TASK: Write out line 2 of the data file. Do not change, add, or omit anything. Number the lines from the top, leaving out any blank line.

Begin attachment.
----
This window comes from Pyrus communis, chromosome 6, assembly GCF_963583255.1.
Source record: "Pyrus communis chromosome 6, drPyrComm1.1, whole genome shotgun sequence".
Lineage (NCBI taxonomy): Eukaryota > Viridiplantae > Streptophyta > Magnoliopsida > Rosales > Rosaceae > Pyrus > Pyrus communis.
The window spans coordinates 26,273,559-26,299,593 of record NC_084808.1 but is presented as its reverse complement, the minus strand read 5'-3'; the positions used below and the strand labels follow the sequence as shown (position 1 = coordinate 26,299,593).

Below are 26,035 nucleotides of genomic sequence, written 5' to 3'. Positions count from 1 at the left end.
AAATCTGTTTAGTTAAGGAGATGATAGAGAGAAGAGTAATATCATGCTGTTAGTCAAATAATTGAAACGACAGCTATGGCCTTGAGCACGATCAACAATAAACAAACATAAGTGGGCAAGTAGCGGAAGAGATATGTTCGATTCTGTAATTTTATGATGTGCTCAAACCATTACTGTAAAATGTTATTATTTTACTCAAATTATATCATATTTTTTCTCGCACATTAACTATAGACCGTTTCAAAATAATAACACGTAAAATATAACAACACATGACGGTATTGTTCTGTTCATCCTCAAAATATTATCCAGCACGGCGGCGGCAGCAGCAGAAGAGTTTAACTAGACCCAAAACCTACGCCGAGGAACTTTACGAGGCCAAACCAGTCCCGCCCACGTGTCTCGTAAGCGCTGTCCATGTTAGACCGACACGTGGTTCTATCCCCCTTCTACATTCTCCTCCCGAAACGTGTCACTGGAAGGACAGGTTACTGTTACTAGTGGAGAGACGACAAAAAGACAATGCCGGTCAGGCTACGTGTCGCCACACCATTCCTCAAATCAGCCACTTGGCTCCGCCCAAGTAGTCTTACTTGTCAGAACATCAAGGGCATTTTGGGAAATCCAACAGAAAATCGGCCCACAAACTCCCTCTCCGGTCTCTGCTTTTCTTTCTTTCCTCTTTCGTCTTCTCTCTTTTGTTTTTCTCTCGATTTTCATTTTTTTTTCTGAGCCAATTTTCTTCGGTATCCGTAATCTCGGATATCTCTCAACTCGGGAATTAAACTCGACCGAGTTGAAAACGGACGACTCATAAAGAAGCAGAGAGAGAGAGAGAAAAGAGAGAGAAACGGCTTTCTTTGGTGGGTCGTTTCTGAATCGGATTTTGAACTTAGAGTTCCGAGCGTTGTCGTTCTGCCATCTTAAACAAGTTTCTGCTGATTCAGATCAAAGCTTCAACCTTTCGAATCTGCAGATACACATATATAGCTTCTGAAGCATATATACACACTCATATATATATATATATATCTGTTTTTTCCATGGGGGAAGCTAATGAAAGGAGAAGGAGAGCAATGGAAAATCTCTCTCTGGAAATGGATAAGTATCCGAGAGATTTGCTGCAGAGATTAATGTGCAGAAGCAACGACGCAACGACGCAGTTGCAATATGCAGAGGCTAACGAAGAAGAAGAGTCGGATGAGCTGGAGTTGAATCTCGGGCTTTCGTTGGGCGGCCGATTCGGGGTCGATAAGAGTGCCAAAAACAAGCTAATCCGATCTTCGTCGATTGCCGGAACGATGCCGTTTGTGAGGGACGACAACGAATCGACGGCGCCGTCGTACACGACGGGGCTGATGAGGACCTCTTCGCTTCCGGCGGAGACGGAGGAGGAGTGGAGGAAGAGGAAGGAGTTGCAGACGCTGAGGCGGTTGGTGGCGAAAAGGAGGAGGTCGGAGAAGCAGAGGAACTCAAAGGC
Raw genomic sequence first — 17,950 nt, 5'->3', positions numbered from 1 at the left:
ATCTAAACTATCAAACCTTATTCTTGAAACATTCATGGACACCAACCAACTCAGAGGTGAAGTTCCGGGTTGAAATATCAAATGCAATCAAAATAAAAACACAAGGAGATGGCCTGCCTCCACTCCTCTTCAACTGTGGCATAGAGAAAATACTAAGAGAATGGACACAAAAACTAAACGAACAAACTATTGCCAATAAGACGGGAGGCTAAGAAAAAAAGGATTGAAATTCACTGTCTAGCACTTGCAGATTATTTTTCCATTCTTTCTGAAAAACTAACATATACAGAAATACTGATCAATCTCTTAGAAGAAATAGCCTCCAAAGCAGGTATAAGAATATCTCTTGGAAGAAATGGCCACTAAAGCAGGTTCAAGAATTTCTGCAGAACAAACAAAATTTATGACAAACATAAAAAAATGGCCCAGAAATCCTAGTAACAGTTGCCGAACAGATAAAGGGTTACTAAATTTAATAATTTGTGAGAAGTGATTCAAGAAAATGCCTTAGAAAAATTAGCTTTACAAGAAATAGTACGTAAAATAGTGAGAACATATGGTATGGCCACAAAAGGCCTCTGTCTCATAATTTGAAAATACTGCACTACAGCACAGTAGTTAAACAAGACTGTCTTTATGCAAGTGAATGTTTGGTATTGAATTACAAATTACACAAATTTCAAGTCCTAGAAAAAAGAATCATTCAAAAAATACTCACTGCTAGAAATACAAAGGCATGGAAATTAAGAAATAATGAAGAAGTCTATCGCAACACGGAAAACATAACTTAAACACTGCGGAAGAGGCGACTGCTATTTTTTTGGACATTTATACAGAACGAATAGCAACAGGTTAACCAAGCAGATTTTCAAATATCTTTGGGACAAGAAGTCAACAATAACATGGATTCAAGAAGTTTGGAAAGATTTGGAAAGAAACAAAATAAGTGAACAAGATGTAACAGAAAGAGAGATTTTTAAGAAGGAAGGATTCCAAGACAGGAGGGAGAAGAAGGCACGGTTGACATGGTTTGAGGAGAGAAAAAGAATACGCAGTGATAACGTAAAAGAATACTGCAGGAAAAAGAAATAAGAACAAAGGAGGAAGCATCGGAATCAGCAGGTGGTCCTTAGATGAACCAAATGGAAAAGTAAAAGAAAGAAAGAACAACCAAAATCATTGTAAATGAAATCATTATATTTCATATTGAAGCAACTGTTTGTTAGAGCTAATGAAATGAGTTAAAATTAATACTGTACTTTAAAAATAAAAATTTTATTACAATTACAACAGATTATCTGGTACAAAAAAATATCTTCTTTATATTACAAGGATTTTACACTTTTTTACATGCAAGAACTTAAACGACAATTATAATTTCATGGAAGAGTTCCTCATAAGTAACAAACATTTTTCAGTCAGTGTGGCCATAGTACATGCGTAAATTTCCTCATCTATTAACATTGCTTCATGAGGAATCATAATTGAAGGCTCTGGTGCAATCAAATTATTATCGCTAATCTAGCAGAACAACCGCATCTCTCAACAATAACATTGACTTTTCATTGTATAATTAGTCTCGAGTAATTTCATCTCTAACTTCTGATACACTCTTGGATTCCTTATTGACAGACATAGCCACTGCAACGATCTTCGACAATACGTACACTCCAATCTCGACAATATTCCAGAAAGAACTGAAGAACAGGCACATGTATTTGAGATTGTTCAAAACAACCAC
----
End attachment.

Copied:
Source record: "Pyrus communis chromosome 6, drPyrComm1.1, whole genome shotgun sequence".